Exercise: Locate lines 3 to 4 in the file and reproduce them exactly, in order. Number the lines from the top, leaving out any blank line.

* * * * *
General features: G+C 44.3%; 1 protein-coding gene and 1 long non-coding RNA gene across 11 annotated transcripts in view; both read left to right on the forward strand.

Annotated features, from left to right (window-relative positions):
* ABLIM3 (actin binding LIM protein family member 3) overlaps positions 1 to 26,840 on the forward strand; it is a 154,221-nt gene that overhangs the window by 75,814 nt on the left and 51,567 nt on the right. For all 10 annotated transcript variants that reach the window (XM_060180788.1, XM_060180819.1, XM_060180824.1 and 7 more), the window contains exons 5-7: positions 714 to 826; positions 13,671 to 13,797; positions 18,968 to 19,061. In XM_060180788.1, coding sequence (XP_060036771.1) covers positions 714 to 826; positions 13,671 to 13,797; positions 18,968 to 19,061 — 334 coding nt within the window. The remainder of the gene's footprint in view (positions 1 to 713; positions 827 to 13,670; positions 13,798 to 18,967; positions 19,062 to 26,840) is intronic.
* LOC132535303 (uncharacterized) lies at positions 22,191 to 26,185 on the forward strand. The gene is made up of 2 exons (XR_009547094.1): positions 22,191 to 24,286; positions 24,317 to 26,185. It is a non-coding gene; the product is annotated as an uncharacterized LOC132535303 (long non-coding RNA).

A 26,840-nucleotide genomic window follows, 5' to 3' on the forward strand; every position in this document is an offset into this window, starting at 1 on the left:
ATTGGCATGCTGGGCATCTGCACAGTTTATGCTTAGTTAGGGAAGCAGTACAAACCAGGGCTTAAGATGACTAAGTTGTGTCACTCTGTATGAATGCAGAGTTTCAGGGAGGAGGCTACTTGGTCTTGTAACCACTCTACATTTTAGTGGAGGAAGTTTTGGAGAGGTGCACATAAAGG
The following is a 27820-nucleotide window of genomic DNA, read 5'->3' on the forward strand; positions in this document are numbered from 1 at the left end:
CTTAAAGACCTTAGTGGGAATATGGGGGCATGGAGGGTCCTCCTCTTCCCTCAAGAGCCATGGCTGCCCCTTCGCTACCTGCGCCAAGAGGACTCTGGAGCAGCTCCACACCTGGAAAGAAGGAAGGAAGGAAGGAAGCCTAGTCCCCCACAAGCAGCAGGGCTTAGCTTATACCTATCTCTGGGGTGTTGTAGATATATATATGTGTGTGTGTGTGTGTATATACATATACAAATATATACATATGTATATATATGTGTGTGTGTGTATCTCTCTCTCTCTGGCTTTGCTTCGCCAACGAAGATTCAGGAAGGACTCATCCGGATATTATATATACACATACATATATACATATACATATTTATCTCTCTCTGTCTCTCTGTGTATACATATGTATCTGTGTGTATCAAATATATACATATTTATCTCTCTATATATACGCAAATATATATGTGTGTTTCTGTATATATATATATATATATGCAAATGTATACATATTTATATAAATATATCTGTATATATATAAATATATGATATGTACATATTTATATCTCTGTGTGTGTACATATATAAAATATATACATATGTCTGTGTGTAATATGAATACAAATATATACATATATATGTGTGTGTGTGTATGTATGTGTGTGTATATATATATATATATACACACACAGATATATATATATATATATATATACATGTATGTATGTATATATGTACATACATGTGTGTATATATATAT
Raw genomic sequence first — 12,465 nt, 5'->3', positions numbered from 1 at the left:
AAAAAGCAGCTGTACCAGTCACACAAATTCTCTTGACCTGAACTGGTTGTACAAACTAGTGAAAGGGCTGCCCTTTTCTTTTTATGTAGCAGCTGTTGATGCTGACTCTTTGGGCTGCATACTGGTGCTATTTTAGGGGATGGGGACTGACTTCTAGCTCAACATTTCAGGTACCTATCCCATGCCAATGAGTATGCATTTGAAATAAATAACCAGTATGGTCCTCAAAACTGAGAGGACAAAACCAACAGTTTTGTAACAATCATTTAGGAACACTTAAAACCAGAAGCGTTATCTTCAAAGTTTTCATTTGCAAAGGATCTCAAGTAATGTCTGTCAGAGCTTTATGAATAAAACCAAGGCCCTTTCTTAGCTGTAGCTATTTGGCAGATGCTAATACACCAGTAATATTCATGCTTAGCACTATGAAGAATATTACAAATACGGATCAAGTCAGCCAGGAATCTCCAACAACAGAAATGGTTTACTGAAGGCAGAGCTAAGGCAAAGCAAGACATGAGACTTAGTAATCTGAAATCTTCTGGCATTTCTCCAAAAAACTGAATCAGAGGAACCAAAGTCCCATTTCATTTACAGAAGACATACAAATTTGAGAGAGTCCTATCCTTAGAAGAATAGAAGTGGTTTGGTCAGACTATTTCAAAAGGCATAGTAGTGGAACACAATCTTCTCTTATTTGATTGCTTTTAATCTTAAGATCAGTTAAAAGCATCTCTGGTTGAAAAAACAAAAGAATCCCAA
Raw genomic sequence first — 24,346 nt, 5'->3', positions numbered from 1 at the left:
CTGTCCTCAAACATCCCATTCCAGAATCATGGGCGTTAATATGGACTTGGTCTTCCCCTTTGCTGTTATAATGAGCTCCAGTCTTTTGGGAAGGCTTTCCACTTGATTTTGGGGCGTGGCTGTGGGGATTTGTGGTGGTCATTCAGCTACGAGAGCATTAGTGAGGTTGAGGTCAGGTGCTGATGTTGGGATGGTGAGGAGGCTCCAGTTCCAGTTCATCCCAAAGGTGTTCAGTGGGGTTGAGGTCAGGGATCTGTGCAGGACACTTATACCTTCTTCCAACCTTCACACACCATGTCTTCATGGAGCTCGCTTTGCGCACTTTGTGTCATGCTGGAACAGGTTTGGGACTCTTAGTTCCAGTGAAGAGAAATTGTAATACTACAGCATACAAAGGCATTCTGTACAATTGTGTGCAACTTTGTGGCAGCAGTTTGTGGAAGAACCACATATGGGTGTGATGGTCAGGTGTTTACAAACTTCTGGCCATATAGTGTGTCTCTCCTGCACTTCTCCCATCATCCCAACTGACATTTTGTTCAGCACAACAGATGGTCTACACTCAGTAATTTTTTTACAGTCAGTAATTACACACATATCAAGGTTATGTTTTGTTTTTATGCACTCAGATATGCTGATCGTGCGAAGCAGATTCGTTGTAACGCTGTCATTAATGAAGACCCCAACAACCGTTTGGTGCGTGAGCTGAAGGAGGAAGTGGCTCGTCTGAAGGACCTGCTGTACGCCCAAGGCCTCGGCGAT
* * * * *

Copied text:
* ABLIM3 (actin binding LIM protein family member 3) overlaps positions 1 to 26,840 on the forward strand; it is a 154,221-nt gene that overhangs the window by 75,814 nt on the left and 51,567 nt on the right. For all 10 annotated transcript variants that reach the window (XM_060180788.1, XM_060180819.1, XM_060180824.1 and 7 more), the window contains exons 5-7: positions 714 to 826; positions 13,671 to 13,797; positions 18,968 to 19,061. In XM_060180788.1, coding sequence (XP_060036771.1) covers positions 714 to 826; positions 13,671 to 13,797; positions 18,968 to 19,061 — 334 coding nt within the window. The remainder of the gene's footprint in view (positions 1 to 713; positions 827 to 13,670; positions 13,798 to 18,967; positions 19,062 to 26,840) is intronic.
* LOC132535303 (uncharacterized) lies at positions 22,191 to 26,185 on the forward strand. The gene is made up of 2 exons (XR_009547094.1): positions 22,191 to 24,286; positions 24,317 to 26,185. It is a non-coding gene; the product is annotated as an uncharacterized LOC132535303 (long non-coding RNA).